Background: Gonorrhea (GC) morbidity is persistently high and increasing in Baltimore, Maryland. Between 2014 and 2015, reported GC diagnoses increased by 26% from 2,006 to 2,525 cases. To inform local GC control programs, we sought to determine factors associated with this increase.
Methods: We characterized GC cases from 2014 and 2015 using routine public health surveillance data including: sex, age(young: <24 years; older: >24 years), sexual orientation, anatomic site of infection, history of GC in the past 12 months, and HIV and chlamydia co-infection. We aggregated cases by month of diagnosis to create epidemic curves and used chi squared tests to compared characteristics of GC cases diagnosed in 2015 vs. 2014. We stratified all analyses by sex and age.
Results: We observed substantial increases in GC(47%) between April-December 2015. During this period, cases among older men increased by 110%. Increases in diagnoses were observed among both older and younger women(79%, and 33%, respectively); diagnoses among younger men declined slightly(-4%). Overall, 2015 cases were more likely than cases from 2014 to be chlamydia co-infected(27% vs. 20%, p<0.0001), but were otherwise similar. Women and younger men diagnosed in 2015 also were more likely to be chlamydia co-infected. While older men diagnosed in 2015 were similar to those diagnosed in 2014, a substantial proportion of GC-infected older men were men who have sex with men(2014:25%; 2015:23%), and HIV-infected(2014:24; 2015:23%).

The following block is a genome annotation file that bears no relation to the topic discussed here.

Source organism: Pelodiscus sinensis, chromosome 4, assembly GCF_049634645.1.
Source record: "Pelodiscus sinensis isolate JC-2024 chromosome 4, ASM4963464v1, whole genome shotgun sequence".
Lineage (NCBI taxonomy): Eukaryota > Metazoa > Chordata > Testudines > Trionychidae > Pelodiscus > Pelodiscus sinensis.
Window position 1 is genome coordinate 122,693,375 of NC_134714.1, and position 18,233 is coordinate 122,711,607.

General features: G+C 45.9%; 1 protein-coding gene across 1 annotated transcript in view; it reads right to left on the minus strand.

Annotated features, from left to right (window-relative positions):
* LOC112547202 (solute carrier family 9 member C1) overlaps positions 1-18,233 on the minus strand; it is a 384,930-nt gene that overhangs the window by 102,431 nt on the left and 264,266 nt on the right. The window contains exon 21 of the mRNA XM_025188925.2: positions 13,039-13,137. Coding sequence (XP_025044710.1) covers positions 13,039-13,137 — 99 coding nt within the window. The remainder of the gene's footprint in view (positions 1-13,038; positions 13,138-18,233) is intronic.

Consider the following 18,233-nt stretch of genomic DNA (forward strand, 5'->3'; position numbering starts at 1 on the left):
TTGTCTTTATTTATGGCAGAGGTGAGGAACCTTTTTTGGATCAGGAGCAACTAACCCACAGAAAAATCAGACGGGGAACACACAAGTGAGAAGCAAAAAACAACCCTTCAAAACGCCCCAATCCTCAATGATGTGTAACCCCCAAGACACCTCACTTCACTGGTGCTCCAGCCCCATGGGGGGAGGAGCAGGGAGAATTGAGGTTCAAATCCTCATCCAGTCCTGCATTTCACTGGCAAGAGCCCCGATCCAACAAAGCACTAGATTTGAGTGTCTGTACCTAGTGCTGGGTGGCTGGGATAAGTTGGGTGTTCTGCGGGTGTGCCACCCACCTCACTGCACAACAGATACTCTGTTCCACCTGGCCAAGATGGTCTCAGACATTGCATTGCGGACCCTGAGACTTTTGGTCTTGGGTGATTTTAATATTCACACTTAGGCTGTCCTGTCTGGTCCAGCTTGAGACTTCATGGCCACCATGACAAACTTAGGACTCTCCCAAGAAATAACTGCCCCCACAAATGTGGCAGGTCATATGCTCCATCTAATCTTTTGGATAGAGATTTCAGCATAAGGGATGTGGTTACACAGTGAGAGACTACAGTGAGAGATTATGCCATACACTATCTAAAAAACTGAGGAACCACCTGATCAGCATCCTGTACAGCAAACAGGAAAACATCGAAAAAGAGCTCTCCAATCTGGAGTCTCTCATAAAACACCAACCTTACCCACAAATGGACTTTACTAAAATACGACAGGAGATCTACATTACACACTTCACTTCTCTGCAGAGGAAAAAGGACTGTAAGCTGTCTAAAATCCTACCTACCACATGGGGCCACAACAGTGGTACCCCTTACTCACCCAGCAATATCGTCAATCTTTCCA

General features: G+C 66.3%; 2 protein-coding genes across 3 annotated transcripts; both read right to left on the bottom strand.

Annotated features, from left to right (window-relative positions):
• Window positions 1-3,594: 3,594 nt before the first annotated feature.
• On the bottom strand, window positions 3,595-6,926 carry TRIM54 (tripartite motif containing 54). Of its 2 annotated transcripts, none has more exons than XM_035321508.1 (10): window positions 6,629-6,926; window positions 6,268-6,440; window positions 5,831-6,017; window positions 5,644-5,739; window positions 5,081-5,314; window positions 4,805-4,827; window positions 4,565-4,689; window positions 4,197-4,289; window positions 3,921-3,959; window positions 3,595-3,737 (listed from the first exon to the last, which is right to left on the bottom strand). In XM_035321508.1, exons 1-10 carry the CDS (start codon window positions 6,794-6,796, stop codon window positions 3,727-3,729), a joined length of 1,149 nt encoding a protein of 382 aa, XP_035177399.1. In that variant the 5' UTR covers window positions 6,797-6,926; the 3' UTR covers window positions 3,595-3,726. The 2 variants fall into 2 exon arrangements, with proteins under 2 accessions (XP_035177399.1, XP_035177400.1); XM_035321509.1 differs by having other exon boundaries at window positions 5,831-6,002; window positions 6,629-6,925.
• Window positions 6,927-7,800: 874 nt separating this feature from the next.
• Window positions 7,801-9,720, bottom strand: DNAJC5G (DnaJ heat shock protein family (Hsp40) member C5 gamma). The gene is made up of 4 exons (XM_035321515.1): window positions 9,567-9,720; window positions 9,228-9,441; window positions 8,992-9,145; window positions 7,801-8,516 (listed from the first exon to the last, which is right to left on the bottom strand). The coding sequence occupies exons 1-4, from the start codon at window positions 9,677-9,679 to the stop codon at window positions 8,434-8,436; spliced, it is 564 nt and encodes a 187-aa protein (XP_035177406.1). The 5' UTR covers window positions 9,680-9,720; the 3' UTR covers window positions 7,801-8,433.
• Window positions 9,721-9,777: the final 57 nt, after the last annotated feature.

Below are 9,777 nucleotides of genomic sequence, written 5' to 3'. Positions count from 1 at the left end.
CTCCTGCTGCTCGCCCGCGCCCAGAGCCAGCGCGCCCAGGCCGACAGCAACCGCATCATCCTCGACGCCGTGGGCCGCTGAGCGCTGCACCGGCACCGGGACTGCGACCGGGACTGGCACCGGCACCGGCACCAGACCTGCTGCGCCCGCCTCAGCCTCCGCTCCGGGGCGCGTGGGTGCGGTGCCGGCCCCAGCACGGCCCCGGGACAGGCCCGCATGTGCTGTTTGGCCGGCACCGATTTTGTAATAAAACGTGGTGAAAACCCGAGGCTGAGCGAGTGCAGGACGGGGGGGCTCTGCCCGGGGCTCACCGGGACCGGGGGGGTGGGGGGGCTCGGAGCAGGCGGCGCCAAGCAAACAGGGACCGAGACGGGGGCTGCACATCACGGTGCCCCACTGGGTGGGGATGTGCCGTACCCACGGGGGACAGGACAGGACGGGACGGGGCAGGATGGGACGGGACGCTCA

Conclusions: The observed increase in GC in 2015 occurred in women and older men. Chlamydia co-infection was significantly higher in cases diagnosed in 2015 vs. 2014. Since GC and chlamydia screening are conducted simultaneously, this may suggest an increase in screening practices. Cases among older men more than doubled throughout 2015; this increase, coupled with the high proportion of MSM and HIV-positive cases in this group is alarming and warrants further investigation.